The Germanic Mosaic: Cultural and Linguistic Diversity in Society

By Carol Aisha Blackshire-Belay | Go to book overview

12
Language, Literature, and the Question of Cultural Identity: Problems of the German-Swiss

ROMEY SABALIUS

In talking about Switzerland and its literature, one is confronted with several unique problems. The Swiss Confederation is not a nation in the romantic sense of the word, with the equation one language = one people. 1 Instead, the existence of that country is the result of a conscious political act, politischer Willensakt, actually in some degree similar to that of the United States. However, unlike the United States, where one national language was established, Switzerland encompasses four national languages: German, French, Italian, and Rhaeto-Romanic. Consequently, this tiny alpine country cannot claim a Swiss literature, but four different literatures, all of which have established their individual identities 2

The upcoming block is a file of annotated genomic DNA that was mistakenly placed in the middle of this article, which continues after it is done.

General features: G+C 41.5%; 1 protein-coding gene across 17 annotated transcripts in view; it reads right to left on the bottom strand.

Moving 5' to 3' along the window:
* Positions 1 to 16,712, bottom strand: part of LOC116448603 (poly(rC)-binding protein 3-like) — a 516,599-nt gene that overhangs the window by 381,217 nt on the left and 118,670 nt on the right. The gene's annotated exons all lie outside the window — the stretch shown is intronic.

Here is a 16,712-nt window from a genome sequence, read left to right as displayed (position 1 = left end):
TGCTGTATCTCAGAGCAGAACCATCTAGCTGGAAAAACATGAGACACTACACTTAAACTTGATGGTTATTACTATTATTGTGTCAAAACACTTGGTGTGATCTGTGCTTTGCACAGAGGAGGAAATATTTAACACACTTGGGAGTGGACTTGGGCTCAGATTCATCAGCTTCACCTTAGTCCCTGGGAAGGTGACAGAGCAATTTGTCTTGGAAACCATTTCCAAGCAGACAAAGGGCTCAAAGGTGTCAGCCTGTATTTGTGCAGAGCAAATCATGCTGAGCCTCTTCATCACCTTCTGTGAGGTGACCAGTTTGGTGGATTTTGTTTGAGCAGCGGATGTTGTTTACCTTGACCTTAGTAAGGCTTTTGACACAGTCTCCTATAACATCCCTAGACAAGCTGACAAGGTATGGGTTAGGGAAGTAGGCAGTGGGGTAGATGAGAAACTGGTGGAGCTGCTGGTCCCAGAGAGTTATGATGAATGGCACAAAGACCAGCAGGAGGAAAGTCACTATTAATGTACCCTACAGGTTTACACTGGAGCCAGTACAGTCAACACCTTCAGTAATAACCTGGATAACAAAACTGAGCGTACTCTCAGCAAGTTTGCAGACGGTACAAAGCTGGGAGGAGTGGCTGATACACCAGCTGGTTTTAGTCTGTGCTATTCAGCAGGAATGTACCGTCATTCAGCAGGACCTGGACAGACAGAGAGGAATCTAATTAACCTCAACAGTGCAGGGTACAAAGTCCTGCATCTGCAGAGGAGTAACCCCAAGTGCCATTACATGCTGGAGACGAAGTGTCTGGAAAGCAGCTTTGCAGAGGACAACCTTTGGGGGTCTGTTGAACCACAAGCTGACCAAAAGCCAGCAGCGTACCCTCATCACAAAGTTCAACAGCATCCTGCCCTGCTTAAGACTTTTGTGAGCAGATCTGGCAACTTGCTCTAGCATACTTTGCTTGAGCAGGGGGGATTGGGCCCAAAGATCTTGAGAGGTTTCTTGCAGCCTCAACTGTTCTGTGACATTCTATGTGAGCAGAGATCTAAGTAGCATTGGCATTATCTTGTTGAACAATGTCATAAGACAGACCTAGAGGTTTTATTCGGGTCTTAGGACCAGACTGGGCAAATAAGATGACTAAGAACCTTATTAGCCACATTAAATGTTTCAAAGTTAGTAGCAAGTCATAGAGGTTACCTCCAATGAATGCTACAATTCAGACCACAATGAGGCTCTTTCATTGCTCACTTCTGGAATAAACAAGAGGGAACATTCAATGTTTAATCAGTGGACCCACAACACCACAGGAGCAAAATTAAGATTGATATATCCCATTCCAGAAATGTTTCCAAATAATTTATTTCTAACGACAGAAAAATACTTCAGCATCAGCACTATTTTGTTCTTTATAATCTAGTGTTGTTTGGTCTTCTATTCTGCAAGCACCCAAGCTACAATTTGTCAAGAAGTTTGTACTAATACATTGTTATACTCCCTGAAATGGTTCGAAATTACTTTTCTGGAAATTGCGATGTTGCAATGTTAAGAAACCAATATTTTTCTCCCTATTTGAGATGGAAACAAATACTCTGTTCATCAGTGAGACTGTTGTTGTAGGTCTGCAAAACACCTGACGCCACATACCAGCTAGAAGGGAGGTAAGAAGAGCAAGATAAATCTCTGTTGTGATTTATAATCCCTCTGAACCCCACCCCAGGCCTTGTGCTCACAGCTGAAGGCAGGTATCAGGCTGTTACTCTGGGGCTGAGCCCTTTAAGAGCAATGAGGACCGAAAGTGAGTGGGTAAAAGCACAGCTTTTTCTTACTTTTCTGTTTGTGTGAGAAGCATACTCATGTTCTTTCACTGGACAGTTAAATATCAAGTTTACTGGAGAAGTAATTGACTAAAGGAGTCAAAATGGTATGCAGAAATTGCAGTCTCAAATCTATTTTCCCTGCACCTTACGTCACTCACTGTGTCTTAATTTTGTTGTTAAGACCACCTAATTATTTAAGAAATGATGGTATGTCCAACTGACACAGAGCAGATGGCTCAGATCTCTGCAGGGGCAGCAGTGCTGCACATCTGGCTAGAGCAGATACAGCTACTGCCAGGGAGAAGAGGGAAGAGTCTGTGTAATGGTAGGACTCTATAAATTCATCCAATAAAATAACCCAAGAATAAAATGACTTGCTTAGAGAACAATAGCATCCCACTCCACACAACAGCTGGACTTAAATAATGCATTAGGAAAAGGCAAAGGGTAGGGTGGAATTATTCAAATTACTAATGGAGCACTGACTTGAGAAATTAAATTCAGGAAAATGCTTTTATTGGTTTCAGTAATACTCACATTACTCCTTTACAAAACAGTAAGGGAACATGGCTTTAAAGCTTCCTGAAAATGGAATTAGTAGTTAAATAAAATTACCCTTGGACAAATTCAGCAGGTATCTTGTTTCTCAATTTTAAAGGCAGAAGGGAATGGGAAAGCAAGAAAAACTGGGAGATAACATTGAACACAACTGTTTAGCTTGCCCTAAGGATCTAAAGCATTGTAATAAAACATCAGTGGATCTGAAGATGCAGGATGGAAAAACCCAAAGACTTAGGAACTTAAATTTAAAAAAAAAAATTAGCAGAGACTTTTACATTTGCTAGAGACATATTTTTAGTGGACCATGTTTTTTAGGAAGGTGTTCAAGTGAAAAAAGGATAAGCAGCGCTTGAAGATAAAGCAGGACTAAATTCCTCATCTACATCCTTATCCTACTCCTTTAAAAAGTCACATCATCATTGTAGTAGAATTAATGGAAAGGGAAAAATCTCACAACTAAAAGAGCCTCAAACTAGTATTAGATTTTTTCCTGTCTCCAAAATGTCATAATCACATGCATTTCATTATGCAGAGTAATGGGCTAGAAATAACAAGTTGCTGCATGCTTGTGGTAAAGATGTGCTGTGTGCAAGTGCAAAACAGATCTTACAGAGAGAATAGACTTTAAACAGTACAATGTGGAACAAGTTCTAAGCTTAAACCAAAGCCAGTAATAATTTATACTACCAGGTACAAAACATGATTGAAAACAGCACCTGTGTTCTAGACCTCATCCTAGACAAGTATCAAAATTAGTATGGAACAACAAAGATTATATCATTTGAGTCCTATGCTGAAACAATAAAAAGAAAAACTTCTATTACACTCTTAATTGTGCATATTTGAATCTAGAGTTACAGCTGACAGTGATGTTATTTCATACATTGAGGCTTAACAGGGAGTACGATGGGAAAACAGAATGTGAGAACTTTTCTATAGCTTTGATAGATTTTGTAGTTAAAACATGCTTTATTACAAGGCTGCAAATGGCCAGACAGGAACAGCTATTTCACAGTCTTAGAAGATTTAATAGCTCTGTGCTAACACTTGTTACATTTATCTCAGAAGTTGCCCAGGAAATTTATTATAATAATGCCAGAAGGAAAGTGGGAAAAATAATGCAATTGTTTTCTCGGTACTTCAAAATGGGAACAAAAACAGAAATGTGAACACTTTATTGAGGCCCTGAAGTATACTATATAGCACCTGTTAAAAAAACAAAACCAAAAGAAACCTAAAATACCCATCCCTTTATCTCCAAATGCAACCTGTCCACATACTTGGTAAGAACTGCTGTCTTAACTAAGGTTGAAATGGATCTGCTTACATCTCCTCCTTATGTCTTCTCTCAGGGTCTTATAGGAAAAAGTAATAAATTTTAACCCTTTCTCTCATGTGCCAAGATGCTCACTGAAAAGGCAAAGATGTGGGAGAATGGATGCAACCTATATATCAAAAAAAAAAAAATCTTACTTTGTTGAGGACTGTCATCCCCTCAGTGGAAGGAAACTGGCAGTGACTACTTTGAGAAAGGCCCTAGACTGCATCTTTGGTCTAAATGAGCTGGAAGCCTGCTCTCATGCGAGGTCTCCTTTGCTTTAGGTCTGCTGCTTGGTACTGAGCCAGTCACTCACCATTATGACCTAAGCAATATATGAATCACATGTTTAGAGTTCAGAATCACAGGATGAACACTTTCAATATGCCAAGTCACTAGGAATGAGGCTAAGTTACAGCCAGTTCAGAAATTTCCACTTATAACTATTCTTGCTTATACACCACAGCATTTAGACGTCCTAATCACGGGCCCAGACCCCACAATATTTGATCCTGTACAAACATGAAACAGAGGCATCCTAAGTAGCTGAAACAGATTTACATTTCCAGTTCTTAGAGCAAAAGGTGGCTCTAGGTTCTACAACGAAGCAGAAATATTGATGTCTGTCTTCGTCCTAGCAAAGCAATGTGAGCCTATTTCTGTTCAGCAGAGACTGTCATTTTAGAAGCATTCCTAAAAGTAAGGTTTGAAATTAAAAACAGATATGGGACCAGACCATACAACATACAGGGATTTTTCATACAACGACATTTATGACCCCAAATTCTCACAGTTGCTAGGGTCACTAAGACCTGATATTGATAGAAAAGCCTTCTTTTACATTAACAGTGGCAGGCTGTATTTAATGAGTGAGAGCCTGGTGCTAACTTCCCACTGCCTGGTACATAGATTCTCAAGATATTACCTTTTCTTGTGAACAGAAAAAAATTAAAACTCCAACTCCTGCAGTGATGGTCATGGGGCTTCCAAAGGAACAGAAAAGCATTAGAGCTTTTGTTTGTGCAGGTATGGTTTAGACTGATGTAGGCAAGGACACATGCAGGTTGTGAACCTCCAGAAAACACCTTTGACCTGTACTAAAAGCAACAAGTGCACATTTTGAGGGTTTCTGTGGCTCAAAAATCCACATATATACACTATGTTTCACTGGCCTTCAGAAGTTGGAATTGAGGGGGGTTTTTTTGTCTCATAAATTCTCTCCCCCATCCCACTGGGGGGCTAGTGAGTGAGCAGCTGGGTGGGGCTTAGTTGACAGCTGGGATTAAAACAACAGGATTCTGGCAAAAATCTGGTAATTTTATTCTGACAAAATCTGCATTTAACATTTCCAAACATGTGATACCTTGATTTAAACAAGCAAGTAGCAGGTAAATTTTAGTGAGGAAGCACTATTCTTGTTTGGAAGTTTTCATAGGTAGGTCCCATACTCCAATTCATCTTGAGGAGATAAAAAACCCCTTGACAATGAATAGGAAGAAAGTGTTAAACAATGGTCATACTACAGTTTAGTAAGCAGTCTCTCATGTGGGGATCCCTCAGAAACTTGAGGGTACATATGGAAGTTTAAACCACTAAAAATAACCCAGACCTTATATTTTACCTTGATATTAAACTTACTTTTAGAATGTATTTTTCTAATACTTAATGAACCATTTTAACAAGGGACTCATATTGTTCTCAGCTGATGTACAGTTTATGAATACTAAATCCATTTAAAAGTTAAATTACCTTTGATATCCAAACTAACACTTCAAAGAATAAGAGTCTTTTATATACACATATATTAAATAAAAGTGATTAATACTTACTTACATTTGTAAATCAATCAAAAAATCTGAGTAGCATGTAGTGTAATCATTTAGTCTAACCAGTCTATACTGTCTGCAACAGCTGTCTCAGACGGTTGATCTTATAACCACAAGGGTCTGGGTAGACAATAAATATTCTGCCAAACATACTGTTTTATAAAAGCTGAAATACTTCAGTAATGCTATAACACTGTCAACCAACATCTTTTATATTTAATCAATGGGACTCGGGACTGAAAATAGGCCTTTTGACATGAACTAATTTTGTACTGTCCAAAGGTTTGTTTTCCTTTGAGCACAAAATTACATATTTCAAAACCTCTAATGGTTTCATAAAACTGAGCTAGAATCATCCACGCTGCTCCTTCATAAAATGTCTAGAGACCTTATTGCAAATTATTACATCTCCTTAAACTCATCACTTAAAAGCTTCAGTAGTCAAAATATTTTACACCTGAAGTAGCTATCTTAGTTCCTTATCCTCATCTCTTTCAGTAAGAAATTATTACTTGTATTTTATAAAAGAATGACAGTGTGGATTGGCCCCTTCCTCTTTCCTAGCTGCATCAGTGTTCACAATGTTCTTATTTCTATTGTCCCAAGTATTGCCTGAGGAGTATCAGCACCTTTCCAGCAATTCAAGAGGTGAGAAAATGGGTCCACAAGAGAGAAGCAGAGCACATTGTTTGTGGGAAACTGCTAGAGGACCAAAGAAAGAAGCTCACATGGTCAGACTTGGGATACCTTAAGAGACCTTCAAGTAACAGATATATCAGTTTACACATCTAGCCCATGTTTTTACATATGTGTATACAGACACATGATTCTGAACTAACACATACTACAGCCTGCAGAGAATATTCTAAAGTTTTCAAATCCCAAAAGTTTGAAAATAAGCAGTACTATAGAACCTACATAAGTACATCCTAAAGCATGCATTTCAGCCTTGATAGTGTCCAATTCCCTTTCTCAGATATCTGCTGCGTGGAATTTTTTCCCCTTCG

Specifically the multilingualism of the Swiss nation creates a problem for the establishment of a common cultural identity. The fact that the three most widespread languages of Switzerland, spoken by 98% of its citizens, 3 are also the languages of three neighboring and bigger cultures, leads to an extreme decentralization and even alienation of Swiss literature. This is especially true for the literature written in French. Since Paris is the uncontested and alldominating cultural capital, books not published in the French metropolis are suspected of being very provincial, if they receive any attention at all. Consequently, reputable authors from Romandie usually stress their belonging to the culture of France. 4 They also attempt to speak and write a "pure" French to ensure their assimilation. The same phenomenon applies to the relatively small amount of Swiss literature written in Italian. Only 10% of all people living in the country claim Italian as their native language, half of those being immigrant workers from Italy. Their cultural perspective is focused on Milan. The only language spoken in Switzerland that is not shared with a greater nation is Rhaeto-Romanic. But with its group of speakers making up less than 1% of the population, this uniquely Swiss language is not widespread

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